A decision by other countries to provide China with market economy treatment, for any reason other than that they have determined under national law that China is a market economy, would have significant negative effects for the United States. Because the Chinese government would be able to manipulate prices within China to avoid the imposition of antidumping duties, Chinese exports to countries granting it market economy treatment would almost certainly increase dramatically. Increased Chinese exports would negatively affect the U.S. economy in two ways. First, these exports would displace U.S. exports to the relevant countries. Second, countries subject to such an increase in imports from China would increase exports to the United States of products that could no longer compete against dumped (but unpenalized) imports in their home market. The end result would be a general deterioration of the world economy as China was able to compete on unfair terms.

This result would be amplified through various broad trade agreements, including the Trans-Pacific Partnership and the Transatlantic Trade and Investment Partnership. These agreements would allow China to dump products in foreign countries. Those products could then, through a variety of mechanisms, be re-exported to the United States and sold as products of the importing country. In this way, the treatment of China as a market economy by other countries would allow China to evade the dumping laws of the United States even if the United States continued to consider China a nonmarket economy country. To prevent this outcome, the U.S. negotiators should insist that the TTIP include additional benefits for the United States sufficient to offset such an outcome should the EU grant market economy status to China.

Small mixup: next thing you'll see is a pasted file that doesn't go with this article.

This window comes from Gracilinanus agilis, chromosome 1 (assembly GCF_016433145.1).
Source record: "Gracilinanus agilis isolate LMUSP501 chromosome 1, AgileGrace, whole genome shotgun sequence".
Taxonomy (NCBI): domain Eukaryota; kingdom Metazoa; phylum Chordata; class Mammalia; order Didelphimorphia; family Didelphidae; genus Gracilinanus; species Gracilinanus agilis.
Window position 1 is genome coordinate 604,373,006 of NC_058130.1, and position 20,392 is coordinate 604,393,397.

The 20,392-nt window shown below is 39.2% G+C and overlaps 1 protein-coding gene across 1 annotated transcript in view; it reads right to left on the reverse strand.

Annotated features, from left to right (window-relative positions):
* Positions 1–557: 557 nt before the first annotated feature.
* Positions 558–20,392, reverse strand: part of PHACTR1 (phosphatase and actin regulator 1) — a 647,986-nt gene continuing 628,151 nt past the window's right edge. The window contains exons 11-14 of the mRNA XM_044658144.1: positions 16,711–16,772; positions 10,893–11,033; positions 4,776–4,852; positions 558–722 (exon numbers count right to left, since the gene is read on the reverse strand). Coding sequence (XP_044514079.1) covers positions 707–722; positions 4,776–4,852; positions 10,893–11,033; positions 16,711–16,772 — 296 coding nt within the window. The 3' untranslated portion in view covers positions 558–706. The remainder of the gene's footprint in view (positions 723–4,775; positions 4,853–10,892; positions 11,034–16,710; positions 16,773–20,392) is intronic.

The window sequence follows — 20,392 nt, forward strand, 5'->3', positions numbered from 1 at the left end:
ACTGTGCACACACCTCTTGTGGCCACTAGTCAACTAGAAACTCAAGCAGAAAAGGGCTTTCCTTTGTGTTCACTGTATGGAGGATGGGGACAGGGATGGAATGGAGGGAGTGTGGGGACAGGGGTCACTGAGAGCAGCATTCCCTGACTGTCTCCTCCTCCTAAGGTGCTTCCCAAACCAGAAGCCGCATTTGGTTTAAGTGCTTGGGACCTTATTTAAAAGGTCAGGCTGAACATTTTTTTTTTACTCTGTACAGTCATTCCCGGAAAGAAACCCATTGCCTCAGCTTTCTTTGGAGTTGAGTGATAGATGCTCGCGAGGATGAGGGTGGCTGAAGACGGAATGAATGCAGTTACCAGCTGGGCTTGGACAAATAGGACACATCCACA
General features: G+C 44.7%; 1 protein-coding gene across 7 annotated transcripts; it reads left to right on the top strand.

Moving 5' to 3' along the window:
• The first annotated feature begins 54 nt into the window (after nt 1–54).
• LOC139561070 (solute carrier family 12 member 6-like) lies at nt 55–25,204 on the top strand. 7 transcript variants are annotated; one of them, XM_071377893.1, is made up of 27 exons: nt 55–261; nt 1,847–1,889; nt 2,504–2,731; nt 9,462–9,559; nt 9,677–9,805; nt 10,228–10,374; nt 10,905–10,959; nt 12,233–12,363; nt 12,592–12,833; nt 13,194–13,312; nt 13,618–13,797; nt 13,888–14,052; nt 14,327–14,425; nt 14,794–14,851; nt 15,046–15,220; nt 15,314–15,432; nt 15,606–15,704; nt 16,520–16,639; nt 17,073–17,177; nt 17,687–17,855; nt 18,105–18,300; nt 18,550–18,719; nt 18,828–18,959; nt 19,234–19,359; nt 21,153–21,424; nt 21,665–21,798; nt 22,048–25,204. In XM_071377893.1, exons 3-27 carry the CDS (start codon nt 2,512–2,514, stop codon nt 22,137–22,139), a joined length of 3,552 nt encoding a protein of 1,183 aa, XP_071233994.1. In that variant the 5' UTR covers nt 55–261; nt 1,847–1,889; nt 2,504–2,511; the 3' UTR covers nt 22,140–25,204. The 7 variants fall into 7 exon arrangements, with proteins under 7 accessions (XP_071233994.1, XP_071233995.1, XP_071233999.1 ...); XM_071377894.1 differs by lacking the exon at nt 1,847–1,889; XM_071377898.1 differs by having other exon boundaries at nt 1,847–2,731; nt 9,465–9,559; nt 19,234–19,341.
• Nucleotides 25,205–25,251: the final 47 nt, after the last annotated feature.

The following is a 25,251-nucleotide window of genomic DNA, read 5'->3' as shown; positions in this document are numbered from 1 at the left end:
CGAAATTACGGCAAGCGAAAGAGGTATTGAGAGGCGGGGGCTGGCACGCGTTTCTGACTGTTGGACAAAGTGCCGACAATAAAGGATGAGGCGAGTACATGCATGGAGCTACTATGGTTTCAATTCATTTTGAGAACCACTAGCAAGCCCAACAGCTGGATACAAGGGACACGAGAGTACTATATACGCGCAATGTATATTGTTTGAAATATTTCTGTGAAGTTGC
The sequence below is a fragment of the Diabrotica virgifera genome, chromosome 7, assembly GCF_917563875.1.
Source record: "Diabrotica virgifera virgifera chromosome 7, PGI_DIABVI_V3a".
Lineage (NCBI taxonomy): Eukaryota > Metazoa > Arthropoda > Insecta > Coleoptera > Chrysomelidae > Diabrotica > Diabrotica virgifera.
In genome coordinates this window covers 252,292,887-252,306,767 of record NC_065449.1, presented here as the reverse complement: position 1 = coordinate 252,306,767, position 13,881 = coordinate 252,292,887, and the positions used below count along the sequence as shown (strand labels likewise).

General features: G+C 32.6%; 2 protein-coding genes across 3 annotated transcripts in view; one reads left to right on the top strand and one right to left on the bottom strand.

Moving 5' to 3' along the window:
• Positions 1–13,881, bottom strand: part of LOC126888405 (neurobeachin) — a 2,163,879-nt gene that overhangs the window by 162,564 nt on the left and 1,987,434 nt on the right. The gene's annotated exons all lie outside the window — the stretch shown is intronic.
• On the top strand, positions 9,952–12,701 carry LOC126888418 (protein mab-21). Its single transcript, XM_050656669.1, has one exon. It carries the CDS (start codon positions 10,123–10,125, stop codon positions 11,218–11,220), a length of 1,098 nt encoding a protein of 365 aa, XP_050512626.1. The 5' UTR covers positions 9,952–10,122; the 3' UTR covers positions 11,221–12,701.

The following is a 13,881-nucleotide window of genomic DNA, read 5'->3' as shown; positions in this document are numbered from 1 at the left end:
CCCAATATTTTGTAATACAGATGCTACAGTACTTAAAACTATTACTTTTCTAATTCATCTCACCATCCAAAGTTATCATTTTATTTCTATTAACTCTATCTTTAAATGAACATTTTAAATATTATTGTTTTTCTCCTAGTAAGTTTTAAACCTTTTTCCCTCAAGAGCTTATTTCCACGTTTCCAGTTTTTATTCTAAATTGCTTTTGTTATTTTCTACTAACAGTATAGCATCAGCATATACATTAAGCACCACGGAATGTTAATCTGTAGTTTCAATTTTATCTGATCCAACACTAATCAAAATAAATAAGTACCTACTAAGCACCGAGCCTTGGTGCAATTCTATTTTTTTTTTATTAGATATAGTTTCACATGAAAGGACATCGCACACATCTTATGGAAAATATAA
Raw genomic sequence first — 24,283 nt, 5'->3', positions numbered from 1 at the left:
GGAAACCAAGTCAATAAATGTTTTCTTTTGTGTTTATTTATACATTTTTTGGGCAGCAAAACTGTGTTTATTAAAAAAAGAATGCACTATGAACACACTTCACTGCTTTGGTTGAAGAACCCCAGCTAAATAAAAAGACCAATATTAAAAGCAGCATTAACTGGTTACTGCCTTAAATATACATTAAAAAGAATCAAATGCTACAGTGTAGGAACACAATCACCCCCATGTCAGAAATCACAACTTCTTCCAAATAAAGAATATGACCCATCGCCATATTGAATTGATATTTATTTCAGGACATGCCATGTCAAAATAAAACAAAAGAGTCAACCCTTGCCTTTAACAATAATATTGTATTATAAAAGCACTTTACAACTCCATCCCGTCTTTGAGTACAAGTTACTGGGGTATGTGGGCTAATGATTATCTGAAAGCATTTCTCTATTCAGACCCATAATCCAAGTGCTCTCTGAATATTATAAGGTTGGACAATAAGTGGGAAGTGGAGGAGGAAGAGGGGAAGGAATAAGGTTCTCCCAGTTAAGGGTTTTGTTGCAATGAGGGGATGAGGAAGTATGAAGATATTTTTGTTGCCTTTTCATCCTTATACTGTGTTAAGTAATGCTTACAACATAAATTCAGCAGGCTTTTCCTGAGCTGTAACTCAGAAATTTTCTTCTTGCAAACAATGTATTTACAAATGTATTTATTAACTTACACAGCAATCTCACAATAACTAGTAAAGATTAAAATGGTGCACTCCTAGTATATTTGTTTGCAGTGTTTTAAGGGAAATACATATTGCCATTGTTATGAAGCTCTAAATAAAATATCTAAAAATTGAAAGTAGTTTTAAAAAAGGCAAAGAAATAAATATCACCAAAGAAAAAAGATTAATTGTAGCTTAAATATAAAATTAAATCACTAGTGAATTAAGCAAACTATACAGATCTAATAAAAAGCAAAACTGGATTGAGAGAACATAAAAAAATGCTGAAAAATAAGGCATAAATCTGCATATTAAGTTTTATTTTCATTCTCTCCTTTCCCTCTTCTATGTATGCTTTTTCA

Granting China market economy status would give it special and indeed unique treatment. The Chinese government could continue to influence or even set prices in a myriad of ways, so ensuring that Chinese products would be subject to low or even no dumping duties, regardless of their behavior. This would give China a huge advantage in international trade. It would also remove a major incentive for China to enact real market-based reforms. Such a result would be directly contrary to the intent underlying China’s entire Protocol of Accession, in which China committed to allowing the market to set prices.


China is not a market economy. Whether the criteria considered are those under U.S., EU, or Canadian law, the results are the same. Nothing in the international obligations of the United States requires it to treat China as a market economy absent such a finding under national law. Treating China as a market economy when it is not one would have a significant negative impact on the U.S. economy, and would give China a strong and unearned advantage in international trade. It would remove a major incentive for China to implement market-based reforms, and allow it to ignore the commitments it made in its Protocol of Accession to allow prices to be set by market forces.

1 Guiding Opinions of the State Council on Resolving the Contradiction of Serious Industrial Overcapacity, Guofa (2013) No. 41.

2 Taube and Schmidknoz, Assessment of the normative and policy framework governing the Chinese economy and its impact on international competition (2015), http://www.eurofer.org/Issues&Positions/Market%20Economy%20Status%20-%20China/articles/MES%20China%20Study_Taube_Executive%20summary-25June15__F.pdf (“Aegis China Study”).

3 D. Scissors, China’s Stall, available at https://www.aei.org/publication/chinas-stall/.

4 This report is available at http://www.steelnet.org/new/20151110a.pdf.

5 D. Autor, D. Dorn and G. Hanson, The China Shock: Learning from Labor Market Adjustment to Large Changes in Trade, available at http://www.ddorn.net/papers/Autor-Dorn-Hanson-ChinaShock.pdf.